We all want what’s best for our students—that’s why we became educators in the first place. But when it comes to assessing their knowledge, should we allow test retakes, or not? To be more direct, is it best to allow them multiple chances, or is it better to prepare them by fostering a sense of perseverance and motivation?
Testing and Retakes, Retakes and Testing
Every school has a different policy on whether they allow test retakes . With this in mind, I am simply sharing my perspective on the retake philosophy. Having taught at a school that did not offer retakes and a school that does, I waiver between what I think is best. Come with me on an anecdotal journey through my wavering thoughts on if allowing students to retake tests is beneficial or problematic for them in the long run.
I wasn’t offered the opportunity to retake tests when I was in K-12, college, or graduate school. I studied hard and gave every test my best effort knowing that was the only opportunity I had. High-stakes tests are stressful and can do a number on mental health, not to mention the lack of sleep. Consequently, do I wish I had the guarantee of a retake if I wasn’t satisfied with my score? Sure. Am I happy that I spent the time and effort preparing myself as best I could in the time allotted? Definitely. In order to do well in college—I thought—I needed to give it my all with the knowledge that if I didn’t do as well as I’d hoped that it was my own fault. However, just because this is how it used to be doesn’t mean that’s how it still should be.
The Case for Allowing Retakes …
- Do we defer to the growth mindset principles, which hold that students may not show mastery in a concept … yet? If so, a retake policy allows them to show their skills when they acquire them, not necessarily when they are being tested.
- Students innately want to do the best they can the first time around because who wants to spend time retaking a test anyway?
- Equally (more?) important to academic performance is students’ emotional well-being. For example, what if they didn’t sleep well the night before? Or perhaps they have friendship drama that upset them and they didn’t have the capacity to give the test their full attention. In that instance, a retake would be fair and empathetic.
- Lastly, should we let kids be kids and not compare the work they are doing in middle school to the work that they might someday perform in the higher education and/or working world?
On the Other Hand, Maybe Retakes Aren’t the Way to Go …
- When preparing students for tests, teachers go through the necessary and agreed-upon process of utilizing study guides, performing practice problems, and answering any questions about the content before the test begins. Shouldn’t those efforts be enough? More importantly, aren’t we preparing them for “real world” demands?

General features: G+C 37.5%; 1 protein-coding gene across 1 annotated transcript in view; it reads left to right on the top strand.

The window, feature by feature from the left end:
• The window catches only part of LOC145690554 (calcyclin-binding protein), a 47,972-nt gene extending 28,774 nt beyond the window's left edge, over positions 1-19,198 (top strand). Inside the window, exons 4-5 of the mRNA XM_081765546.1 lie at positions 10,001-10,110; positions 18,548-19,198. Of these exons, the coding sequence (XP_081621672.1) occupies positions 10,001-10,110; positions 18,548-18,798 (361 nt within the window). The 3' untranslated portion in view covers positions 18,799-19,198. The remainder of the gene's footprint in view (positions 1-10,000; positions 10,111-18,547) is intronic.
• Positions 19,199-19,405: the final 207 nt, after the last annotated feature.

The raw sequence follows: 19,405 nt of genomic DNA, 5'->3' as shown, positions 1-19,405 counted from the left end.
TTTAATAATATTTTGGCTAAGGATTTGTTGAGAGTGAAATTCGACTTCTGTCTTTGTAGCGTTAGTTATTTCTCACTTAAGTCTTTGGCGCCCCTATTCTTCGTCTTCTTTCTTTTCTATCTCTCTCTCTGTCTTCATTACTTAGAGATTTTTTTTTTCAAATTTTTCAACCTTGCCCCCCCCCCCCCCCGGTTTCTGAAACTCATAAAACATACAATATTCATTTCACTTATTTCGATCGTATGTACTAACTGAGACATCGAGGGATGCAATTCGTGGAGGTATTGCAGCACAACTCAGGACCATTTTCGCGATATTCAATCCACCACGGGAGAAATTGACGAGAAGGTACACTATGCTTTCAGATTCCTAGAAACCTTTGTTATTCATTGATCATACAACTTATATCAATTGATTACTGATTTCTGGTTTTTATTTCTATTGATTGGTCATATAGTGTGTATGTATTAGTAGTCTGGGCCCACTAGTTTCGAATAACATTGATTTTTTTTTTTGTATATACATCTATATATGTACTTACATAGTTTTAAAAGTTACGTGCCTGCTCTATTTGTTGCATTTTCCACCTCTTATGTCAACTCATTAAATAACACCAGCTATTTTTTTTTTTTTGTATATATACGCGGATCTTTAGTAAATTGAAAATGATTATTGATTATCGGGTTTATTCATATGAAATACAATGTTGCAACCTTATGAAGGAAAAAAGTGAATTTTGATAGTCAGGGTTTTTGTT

- Some students now ask before taking a test for the first time, “there’s going to be a retake for this, right?” I don’t want them to have that attitude going in. I want them to do their absolute best the first time around, and not rely on the fact that they can do it once more (and, as it turns out, as many times as they desire).
- Further, what if a month has gone by and the class has moved from adding linear expressions to cross-sections of 3D figures? Is it really realistic for the student and teacher to have to reverse back in time to reteach, review, and reassess material that existed in a different domain?
- Moreover, do we adults get a second chance at an important work presentation because we are going through emotional drama? Can we ask our boss for a redo because we just didn’t take the time to prepare well enough beforehand?
The Jury’s Still Out
To be sure, I’ve held many retake and review sessions after benchmark tests. I can honestly and confidently say that I see how retakes are beneficial. Conversely, I can also see how they might not be the best strategy in terms of fostering skills like perseverance and grit. Idealistically, I hope my students want to do well on tests for the sake of conceptual knowledge acquisition. Realistically, I wonder if they are now more concerned with the score than the satisfaction that they tried their best. Either way, retaking tests is a policy that seems to be here to stay.